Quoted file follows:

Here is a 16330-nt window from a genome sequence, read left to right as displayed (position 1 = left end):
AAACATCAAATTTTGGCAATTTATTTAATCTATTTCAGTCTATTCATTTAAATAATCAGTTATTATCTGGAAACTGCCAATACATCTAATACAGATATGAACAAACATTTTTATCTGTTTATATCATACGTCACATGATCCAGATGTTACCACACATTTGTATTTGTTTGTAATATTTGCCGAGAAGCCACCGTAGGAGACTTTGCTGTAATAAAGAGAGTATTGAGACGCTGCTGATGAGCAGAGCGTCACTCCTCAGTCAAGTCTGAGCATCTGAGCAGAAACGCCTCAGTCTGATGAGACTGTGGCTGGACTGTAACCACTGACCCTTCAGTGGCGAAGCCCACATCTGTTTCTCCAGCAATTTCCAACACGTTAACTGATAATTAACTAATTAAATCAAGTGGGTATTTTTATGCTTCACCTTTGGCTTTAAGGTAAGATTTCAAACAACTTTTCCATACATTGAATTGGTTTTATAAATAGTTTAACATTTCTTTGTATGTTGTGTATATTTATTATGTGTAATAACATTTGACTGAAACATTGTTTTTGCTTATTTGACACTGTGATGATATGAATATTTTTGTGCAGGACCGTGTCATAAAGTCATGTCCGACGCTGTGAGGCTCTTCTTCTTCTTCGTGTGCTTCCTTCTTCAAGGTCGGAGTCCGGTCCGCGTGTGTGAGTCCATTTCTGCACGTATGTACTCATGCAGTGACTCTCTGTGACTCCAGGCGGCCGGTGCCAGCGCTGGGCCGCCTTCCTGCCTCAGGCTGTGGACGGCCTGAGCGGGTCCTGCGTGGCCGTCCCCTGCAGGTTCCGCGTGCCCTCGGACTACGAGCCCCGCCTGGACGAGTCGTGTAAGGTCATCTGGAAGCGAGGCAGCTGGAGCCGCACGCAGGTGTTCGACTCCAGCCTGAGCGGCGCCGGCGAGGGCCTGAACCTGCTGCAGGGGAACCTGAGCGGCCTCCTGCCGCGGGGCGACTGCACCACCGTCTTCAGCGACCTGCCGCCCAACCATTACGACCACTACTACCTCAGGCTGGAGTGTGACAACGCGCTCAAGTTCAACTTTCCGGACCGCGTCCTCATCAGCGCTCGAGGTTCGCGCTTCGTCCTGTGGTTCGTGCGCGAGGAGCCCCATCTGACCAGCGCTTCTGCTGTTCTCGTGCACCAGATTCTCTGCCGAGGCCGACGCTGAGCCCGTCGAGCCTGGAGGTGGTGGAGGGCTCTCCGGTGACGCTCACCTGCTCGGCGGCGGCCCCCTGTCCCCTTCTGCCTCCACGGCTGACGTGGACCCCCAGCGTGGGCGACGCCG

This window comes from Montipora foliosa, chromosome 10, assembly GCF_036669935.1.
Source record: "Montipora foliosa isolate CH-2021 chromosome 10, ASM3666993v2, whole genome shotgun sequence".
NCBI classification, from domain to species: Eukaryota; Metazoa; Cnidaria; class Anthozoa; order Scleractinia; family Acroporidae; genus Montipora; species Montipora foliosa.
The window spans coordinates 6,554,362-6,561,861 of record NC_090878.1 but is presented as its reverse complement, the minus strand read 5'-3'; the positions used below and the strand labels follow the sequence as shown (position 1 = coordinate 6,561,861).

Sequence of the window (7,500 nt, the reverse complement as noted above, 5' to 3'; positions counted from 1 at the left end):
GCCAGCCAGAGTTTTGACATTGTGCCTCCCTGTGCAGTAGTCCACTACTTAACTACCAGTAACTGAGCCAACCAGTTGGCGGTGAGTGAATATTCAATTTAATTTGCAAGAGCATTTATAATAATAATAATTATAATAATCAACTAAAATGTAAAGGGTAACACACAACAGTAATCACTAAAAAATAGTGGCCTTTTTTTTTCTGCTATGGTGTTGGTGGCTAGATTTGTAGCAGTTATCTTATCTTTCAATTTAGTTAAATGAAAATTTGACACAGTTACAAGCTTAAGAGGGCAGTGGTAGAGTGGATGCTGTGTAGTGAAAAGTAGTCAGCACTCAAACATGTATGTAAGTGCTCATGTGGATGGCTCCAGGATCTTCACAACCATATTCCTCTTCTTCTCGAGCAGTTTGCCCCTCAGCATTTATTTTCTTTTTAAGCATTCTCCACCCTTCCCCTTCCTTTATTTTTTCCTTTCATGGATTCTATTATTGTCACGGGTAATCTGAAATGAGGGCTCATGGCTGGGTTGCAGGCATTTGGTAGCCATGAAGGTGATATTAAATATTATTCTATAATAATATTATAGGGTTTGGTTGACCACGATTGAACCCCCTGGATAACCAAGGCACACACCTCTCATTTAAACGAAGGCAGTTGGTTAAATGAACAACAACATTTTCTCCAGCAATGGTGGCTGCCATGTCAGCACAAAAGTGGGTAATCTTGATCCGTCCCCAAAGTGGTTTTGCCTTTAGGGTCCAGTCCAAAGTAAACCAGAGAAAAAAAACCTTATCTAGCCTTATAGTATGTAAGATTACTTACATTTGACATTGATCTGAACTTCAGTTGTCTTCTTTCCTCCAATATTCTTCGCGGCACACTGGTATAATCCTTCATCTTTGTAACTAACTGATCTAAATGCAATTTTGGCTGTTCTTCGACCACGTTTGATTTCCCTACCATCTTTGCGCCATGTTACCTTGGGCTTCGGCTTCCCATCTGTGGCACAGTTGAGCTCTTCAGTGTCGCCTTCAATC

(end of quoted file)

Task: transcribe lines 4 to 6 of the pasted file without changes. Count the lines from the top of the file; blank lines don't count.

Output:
Source record: "Montipora foliosa isolate CH-2021 chromosome 10, ASM3666993v2, whole genome shotgun sequence".
NCBI classification, from domain to species: Eukaryota; Metazoa; Cnidaria; class Anthozoa; order Scleractinia; family Acroporidae; genus Montipora; species Montipora foliosa.
The window spans coordinates 6,554,362-6,561,861 of record NC_090878.1 but is presented as its reverse complement, the minus strand read 5'-3'; the positions used below and the strand labels follow the sequence as shown (position 1 = coordinate 6,561,861).